It has been a goal sought after by Amsterdam for years: dissuading rowdy, brawling tourists from overtaking the red-light district.
The Dutch city announced new measures this spring to crack down on noise and substance abuse, which residents have long complained about in the district. But sex workers, bartenders and entrepreneurs say the new rules haven’t been effective in making the area safer or quieter.
Now the city is pushing a more drastic move: setting up a location for legal prostitution in another neighborhood to spread out demand — an idea that has set off mixed reactions from the industry.
The new rules introduced this spring set earlier closing times for bars (2 a.m., and no new entry after 1 a.m.), stopped sex workers from working after 3 a.m. instead of 6 a.m. and banned marijuana smoking in the street. But many sex workers say the regulations make them less safe because they have less time to earn enough money to cover the cost of their rooms, pressuring them to accept clients they would otherwise turn down.
“The problem isn’t between 3 and 6 o’clock in the morning,” said Phoebe, 29, a coordinator at the Prostitution Information Center in the red-light district who asked to be identified only by her first name because she is also a sex worker.
“Sex workers are being asked to compromise on their safety and well-being,” she said.
Bar owners are unhappy, too, saying that the earlier closing times mean they are missing out on thousands of euros in revenue per month, and that rowdy customers are still a reality.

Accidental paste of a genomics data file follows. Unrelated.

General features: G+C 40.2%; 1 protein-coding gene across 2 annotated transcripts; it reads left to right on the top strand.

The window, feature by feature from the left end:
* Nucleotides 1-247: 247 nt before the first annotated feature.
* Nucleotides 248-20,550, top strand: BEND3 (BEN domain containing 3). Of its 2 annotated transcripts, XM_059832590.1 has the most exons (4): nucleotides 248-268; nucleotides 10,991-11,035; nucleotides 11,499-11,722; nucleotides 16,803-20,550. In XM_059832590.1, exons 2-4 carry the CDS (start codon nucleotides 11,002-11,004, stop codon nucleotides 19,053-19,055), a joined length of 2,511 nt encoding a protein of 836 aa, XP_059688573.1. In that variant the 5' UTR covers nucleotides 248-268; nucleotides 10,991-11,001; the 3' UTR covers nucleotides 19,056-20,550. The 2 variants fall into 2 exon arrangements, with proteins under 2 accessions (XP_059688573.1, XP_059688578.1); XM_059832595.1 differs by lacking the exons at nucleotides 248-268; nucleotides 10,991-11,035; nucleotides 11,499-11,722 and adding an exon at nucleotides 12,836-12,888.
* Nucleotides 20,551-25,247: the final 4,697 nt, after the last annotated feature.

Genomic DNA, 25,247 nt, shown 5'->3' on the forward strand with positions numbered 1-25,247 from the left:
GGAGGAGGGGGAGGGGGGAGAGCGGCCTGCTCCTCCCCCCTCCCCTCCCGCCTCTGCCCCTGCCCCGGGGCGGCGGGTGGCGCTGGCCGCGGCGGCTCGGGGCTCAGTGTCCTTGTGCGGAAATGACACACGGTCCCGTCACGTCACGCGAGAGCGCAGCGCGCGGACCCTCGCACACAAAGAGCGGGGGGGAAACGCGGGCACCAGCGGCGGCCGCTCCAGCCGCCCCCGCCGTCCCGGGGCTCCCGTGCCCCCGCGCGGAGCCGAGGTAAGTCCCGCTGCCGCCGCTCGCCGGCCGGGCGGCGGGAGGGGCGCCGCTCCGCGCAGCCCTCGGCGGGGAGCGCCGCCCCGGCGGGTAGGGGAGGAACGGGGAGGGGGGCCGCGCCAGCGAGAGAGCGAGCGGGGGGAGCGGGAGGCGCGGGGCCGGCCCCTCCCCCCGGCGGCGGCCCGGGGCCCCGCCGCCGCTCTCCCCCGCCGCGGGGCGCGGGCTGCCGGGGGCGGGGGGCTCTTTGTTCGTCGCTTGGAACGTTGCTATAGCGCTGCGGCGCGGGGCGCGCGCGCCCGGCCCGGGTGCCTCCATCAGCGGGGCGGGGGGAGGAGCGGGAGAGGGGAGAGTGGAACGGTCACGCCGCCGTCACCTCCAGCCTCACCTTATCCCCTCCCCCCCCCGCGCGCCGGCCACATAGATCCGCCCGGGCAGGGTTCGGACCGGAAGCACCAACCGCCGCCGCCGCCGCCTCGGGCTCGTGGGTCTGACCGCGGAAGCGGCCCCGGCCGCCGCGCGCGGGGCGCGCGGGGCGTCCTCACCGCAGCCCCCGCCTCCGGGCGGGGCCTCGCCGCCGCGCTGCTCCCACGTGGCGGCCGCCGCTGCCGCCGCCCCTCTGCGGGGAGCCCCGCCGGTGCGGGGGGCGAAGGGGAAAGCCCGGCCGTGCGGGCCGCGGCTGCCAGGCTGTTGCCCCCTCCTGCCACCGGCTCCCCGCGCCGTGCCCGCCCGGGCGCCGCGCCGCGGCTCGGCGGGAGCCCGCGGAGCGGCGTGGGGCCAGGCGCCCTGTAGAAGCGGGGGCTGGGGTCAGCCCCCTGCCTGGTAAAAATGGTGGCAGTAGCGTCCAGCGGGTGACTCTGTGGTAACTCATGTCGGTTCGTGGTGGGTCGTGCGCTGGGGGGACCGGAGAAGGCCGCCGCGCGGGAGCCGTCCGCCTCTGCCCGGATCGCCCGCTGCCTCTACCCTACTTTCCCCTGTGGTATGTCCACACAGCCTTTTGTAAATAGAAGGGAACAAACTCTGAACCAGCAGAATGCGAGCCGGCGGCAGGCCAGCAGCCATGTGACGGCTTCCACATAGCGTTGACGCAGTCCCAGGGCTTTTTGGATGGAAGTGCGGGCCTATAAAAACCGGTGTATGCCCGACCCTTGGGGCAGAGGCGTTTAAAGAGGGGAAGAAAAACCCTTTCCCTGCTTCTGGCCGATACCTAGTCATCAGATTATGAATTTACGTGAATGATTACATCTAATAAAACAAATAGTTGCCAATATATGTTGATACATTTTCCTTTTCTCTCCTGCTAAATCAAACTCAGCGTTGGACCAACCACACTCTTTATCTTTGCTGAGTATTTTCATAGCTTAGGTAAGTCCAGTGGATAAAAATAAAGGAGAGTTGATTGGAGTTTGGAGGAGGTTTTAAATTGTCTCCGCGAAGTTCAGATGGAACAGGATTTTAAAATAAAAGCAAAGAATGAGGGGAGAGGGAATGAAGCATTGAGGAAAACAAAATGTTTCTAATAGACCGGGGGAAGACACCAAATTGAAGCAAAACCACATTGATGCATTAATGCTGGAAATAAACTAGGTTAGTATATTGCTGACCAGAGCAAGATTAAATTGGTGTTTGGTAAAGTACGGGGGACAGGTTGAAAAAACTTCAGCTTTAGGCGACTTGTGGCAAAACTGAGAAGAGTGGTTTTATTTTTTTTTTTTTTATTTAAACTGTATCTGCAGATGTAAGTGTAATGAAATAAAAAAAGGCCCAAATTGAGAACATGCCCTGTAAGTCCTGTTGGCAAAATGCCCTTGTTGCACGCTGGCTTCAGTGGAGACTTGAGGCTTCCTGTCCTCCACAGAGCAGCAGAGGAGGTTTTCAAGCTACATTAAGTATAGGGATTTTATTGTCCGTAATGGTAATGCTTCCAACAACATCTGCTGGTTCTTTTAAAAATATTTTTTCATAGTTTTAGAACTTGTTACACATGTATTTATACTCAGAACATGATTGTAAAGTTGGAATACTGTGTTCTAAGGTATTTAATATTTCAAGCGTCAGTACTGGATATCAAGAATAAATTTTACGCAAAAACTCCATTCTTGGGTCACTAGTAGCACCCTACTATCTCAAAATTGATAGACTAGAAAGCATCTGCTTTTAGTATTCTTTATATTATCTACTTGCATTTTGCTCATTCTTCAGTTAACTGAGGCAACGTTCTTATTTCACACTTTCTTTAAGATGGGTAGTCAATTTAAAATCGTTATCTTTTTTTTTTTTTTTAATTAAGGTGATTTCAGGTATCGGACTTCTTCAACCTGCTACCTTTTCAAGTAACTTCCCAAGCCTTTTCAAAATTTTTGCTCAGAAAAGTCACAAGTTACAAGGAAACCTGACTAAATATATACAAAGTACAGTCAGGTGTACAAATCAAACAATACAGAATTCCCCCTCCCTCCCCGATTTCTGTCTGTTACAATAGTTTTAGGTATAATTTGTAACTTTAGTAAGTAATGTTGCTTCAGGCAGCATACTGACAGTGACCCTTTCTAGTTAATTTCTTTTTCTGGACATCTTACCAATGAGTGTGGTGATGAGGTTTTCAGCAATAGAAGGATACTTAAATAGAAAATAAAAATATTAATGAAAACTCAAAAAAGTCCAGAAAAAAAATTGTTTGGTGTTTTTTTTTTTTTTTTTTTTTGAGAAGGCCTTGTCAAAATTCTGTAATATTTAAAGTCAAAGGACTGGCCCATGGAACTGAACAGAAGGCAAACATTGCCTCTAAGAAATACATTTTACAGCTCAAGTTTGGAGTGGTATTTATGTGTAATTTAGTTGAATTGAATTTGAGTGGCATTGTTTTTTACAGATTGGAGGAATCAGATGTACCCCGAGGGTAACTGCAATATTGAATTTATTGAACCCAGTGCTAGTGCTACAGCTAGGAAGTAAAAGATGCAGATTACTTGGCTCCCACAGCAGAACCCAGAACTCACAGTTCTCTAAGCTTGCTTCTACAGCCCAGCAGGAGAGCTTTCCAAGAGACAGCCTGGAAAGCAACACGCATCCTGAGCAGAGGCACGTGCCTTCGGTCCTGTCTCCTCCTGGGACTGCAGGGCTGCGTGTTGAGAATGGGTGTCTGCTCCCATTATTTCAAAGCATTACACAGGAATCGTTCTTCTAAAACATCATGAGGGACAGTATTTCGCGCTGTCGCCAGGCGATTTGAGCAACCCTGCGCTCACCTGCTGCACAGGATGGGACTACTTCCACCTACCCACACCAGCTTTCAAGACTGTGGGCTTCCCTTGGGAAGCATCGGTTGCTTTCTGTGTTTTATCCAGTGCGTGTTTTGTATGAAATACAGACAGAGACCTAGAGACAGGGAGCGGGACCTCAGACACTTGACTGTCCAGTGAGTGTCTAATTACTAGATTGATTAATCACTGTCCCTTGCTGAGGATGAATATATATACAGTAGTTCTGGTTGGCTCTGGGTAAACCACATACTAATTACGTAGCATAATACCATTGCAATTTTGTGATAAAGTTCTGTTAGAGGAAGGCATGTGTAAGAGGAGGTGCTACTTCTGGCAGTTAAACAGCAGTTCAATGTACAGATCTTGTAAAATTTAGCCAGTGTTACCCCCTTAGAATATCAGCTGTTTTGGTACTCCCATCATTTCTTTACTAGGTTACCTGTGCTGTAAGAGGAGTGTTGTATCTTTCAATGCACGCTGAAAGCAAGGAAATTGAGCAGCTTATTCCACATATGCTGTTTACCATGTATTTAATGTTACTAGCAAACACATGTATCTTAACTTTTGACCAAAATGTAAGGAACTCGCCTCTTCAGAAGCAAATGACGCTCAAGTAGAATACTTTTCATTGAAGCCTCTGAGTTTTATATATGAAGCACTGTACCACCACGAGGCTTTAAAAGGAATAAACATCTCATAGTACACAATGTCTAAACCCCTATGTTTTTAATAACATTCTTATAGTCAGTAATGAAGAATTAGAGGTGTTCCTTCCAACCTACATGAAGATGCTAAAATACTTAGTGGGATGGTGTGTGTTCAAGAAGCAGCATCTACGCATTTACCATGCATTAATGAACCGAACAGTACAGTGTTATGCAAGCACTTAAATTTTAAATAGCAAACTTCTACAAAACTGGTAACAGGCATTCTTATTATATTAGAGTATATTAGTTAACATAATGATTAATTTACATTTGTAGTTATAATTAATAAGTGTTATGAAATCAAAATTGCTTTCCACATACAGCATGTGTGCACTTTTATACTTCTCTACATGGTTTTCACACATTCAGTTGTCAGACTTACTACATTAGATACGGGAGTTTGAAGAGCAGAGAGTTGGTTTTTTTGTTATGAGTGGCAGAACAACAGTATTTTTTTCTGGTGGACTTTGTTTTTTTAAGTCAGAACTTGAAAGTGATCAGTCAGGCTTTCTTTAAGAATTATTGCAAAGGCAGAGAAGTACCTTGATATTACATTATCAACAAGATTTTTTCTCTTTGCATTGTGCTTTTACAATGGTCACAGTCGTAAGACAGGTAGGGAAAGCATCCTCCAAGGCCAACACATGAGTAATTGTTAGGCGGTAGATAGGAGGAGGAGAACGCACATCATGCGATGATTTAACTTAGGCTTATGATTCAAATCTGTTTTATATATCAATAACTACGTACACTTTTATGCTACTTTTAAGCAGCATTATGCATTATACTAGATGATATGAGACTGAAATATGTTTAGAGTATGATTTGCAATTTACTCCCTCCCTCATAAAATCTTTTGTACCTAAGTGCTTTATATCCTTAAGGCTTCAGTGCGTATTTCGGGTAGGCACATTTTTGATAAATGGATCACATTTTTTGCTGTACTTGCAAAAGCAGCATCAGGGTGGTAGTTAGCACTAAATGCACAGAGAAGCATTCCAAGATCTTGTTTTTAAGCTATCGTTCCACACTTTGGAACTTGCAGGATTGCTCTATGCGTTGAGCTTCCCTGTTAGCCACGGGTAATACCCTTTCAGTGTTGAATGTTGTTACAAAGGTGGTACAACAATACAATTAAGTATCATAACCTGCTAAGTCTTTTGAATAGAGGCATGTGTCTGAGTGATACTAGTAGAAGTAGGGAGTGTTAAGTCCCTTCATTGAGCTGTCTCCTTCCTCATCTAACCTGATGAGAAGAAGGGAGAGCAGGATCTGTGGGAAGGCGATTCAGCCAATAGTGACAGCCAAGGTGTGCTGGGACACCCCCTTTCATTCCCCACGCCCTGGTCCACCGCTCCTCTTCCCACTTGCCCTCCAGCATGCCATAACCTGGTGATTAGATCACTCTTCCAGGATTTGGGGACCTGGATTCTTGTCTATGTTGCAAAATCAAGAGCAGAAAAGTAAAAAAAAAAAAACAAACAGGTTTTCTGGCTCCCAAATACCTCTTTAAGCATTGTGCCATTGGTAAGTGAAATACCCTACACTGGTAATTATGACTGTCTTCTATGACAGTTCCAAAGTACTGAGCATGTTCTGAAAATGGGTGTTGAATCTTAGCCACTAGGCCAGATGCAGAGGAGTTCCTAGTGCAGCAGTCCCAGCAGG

“There aren’t fewer problems,” said Bartho Makkinga, who works at a bar in the neighborhood. “For the real troublemakers, there’s no difference.”
On top of being known for window prostitution and sex shops, the red-light district is one of Amsterdam’s oldest neighborhoods and full of the city’s signature canals, cobble-stoned streets and narrow homes. To keep tourists in check, the city has enforced a one-way system for pedestrians by closing off the bridges that cross the canals and adding the presence of so-called hosts in red vests who answer questions and inform people of the rules.
But “it’s always busy, and there’s always chaos,” said Thomas de Rijk, one of the hosts, on a recent evening.
Efforts to decrease nuisance and criminal activity in the area are not new. In 2019, the city banned tours of the neighborhood. And in March, Amsterdam, capital of the Netherlands, began a campaign aimed at British men ages 18 to 35, telling them to “stay away.” The sale of alcohol is also banned in shops after 4 p.m. from Thursday to Sunday.
“The red-light district has become such a symbol that you’d almost forget that it’s a residential area,” said Femke Halsema, Amsterdam’s mayor. The neighborhood has always been a center for trade, art and small businesses. The new rules and a place for legal prostitution elsewhere in the city are supposed to bring back those original functions, she said.
For decades, the city has tried to make the neighborhood more livable for locals, including battling a heroin epidemic in the 1970s and now today’s excessive tourism, said Tim Verlaan, an urban historian at the University of Amsterdam.